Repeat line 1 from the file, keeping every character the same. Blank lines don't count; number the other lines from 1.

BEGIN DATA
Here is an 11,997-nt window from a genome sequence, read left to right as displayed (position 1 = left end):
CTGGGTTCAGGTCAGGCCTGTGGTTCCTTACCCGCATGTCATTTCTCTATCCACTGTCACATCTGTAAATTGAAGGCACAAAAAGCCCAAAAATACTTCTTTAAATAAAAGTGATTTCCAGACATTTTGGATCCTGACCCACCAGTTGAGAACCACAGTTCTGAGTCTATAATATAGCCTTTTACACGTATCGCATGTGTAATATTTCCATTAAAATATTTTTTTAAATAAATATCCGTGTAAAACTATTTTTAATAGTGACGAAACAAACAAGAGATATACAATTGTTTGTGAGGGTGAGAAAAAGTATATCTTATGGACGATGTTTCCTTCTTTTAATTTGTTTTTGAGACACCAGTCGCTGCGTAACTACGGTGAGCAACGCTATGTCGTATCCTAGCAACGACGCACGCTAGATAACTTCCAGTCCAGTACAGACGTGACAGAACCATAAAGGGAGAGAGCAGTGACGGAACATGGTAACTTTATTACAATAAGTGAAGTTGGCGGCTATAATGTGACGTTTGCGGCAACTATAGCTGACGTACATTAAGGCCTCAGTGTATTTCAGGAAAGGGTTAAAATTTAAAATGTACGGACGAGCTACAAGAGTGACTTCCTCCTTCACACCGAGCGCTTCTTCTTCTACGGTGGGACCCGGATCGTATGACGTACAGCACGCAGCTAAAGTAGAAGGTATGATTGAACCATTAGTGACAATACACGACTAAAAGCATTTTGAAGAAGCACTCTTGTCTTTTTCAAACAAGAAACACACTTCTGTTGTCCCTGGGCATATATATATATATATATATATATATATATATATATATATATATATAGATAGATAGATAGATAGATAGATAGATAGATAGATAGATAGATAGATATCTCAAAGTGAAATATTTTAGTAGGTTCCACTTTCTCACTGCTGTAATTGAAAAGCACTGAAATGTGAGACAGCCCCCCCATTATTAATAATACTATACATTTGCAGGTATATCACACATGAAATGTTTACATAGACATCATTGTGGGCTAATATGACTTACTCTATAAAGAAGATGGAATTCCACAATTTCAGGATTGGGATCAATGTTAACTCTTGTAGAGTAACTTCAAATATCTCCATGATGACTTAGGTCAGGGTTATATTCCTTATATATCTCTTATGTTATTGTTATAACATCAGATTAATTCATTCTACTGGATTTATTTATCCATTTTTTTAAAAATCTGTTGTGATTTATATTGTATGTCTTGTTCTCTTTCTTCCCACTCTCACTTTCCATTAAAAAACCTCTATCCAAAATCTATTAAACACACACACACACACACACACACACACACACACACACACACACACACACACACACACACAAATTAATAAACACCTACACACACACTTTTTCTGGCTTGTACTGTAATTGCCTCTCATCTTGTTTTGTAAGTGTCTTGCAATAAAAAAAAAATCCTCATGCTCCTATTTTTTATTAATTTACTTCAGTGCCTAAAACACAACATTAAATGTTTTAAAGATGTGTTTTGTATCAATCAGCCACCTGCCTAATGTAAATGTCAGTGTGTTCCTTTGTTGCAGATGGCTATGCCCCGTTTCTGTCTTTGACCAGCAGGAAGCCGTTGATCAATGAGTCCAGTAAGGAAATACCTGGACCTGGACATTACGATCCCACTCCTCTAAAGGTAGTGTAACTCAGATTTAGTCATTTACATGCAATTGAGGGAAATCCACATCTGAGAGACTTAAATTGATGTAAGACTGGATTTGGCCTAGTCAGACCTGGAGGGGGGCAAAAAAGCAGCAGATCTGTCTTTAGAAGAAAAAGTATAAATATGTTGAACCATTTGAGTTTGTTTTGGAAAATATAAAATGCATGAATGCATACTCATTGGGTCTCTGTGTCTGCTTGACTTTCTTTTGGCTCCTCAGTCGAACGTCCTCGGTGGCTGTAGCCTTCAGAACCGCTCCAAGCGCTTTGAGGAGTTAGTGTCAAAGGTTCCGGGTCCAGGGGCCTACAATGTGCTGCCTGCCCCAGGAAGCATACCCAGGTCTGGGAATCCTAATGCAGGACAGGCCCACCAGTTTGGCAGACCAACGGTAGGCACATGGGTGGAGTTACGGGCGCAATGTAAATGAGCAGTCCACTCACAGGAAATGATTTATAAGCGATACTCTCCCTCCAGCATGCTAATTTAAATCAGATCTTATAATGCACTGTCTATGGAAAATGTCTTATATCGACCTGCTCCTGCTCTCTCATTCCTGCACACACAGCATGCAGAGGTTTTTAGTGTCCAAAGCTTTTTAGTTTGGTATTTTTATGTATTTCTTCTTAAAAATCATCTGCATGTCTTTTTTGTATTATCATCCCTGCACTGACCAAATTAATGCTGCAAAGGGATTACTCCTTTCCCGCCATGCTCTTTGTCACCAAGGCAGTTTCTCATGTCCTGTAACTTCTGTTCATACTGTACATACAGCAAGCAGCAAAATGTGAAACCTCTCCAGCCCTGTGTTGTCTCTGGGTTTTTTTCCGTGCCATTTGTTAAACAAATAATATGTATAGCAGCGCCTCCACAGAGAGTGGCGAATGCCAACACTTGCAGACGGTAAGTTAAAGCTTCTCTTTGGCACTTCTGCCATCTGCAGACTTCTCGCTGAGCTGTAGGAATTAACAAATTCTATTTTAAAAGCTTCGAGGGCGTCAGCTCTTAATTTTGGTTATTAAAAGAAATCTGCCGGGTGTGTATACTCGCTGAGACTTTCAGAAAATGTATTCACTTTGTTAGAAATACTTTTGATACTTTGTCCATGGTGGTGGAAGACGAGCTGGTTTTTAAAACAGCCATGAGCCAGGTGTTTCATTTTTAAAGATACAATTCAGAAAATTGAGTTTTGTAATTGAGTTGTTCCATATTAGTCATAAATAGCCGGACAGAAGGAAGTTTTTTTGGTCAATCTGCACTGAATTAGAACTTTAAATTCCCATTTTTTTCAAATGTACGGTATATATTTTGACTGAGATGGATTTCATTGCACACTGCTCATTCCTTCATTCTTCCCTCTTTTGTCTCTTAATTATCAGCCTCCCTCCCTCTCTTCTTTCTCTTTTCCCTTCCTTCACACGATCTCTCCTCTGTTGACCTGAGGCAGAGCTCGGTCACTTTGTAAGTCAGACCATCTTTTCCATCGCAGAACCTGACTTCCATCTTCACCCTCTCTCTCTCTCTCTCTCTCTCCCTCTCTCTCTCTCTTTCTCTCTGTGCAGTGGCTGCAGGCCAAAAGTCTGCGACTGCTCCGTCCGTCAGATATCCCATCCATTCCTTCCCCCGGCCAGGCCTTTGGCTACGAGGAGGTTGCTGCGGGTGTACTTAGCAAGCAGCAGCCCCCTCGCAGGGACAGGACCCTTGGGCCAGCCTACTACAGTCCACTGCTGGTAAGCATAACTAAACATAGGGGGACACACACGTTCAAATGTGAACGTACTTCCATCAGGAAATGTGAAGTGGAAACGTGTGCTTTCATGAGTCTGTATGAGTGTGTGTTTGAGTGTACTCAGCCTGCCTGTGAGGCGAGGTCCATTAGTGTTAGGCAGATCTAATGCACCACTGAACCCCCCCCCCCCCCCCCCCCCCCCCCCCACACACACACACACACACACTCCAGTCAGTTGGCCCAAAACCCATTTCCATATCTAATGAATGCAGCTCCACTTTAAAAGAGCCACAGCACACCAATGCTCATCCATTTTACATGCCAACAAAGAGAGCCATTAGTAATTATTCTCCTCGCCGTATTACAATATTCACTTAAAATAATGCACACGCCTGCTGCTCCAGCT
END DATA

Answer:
Here is an 11,997-nt window from a genome sequence, read left to right as displayed (position 1 = left end):